The term data refers to qualitative or quantitative attributes of a variable or set of variables.Data refers to the pieces of information that have been observed and recorded, from an experiment or a survey. There are two types of data: primary and secondary. The word ”data” is the plural of the word ”datum”, and therefore one should say, ”the data are” and not ”the data is”. Data can be classified as primary or secondary, and primary or secondary data can be classified as qualitative or quantitative.
Primary data describes the original data that have been collected. This type of data is also known as raw data. Often the primary data set is very large and is therefore summarised or processed to extract meaningful information. Qualitative data is information that cannot be written as numbers, for example, if you were collecting data from people on how they feel or what their favourite colour is.Quantitative data is information that can be written as numbers, for example, if you were collecting data from people on their height or weight. Secondary data is primary data that has been summarised or processed, for example, the set of colours that people gave as favourite colours would be secondary data because it is a summary of responses. Data already collected prior our use is secondary data. Primary data is what we collect as a part of our study. All processed data therefore is also secondary.
Transforming primary data into secondary data through analysis, grouping or organisation into secondary data is the process of generating information.
Activities
 Activity No #1 Representing Data  Activity No1.
 Activity No #2 Concept Name  Activity No.
Data
The term data refers to qualitative or quantitative attributes of a variable or set of variables.Data refers to the pieces of information that have been observed and recorded, from an experiment or a survey. There are two types of data: primary and secondary. The word ”data” is the plural of the word ”datum”, and therefore one should say, ”the data are” and not ”the data is”. Data can be classified as primary or secondary, and primary or secondary data can be classified as qualitative or quantitative.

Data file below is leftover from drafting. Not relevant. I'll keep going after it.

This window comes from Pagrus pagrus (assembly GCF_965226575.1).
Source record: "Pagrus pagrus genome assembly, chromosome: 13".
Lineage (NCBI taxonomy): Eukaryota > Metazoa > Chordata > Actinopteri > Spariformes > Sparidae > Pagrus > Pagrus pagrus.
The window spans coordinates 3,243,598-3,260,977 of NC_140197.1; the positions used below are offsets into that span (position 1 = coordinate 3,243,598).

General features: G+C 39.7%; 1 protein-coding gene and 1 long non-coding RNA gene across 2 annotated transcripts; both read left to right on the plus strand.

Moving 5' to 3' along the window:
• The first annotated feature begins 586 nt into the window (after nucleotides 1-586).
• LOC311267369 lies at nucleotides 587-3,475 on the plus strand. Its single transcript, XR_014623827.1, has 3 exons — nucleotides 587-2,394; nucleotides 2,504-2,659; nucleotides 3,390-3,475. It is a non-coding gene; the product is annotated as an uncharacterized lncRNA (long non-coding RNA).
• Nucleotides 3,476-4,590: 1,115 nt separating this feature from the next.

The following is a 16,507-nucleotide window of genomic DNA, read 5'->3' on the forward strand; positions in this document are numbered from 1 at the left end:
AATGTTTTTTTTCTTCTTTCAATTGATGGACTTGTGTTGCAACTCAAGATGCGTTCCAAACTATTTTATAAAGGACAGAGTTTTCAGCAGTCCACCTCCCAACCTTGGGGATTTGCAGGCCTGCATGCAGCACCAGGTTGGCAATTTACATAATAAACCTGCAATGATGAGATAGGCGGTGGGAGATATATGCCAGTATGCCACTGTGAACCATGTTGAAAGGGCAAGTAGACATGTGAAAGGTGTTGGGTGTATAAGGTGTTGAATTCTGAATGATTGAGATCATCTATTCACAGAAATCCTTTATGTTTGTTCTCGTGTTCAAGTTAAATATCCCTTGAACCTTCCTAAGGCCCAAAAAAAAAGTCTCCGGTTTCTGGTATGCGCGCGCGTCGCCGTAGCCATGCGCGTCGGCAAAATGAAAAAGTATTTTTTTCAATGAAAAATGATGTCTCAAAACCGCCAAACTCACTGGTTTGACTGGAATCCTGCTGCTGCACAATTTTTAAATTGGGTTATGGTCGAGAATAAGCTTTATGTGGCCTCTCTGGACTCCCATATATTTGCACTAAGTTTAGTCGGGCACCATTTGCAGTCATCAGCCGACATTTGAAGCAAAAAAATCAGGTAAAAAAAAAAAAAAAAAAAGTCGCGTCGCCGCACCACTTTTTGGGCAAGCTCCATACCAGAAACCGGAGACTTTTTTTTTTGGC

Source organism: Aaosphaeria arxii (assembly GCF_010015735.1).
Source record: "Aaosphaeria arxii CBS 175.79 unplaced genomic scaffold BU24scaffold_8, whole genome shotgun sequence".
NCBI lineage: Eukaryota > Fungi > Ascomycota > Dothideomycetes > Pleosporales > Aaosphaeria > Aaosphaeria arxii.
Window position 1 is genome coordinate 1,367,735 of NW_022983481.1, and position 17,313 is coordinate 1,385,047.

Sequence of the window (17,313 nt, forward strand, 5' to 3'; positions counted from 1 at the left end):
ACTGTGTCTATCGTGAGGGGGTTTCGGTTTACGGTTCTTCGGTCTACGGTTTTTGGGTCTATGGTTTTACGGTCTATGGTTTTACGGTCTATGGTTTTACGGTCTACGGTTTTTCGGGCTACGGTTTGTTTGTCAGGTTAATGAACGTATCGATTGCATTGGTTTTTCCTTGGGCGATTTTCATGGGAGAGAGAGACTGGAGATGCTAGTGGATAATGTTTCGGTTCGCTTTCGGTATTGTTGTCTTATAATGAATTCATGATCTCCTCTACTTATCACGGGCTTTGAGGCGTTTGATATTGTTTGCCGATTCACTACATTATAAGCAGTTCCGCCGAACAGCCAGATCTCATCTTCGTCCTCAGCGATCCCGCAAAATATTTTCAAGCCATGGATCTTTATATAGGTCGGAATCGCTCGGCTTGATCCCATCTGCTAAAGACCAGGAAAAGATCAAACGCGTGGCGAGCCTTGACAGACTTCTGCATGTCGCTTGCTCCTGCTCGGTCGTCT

The figure below summarises the classifications of
data. Primary data describes the original data that have been
collected. This type of data is also known as raw data. Often the
primary data set is very large and is therefore summarised or
processed to extract meaningful information. Qualitative data is
information that cannot be written as numbers, for example, if you
were collecting data from people on how they feel or what their
favourite colour is.Quantitative data is information that can be
written as numbers, for example, if you were collecting data from
people on their height or weight.
Secondary data is primary data that has been summarised or processed, for example, the set of colours that people
gave as favourite colours would be secondary data because it is a summary of responses. Data already collected prior our use is secondary data. Primary data is what we collect as a part of our study. All processed data therefore is also secondary.
Transforming primary data into secondary data through analysis, grouping or organisationinto secondary data is the process of generating information.
Purpose of Collecting Primary Data
Data is collected to provide answers that help with understanding a particular situation. Here are examples to illustrate some real world data collections scenarios in the categories of qualitative and quantitative data.
Qualitative Data
 The local government might want to know how many residents have electricity and might ask the question: ”Does your home have a safe supply of electricity?”
 A supermarket manager might ask the question: “What flavours of soft drink should be stocked in my supermarket?” The question asked of customers might be “What is your favourite soft drink?” Based on the customers’ responses, the manager can make an informed decision as to what soft drinks to stock.
 A company manufacturing medicines might ask “How effective is our pill at relieving a headache?” The question asked of people using the pill for a headache might be: “Does taking the pill relieve your headache?” Based on responses, the company learns how effective their product is.
 A motor car company might want to improve their customer service, and might ask their customers: “How can we improve our customer service?”
 A teacher may ask “How many hours of TV by students on TV' to get an idea of what children are learning from TV at home and how it supplements (or affects) the learning in the school
Quantitative Data
 A cell phone manufacturing company might collect data about how often people buy new cell phones and what factors affect their choice, so that the cell phone company can focus on those features that would make their product more attractive to buyers.
 A town councillor might want to know how many accidents have occurred at a particular intersection, to decide whether a robot should be installed. The councillor would visit the local police station to research their records to collect the appropriate data.
 A supermarket manager might ask the question: “What flavours of soft drink should be stocked in my supermarket?” The question asked of customers might be “What is your favourite soft drink?” Based on the customers’ responses, the manager can make an informed decision as to what soft drinks to stock.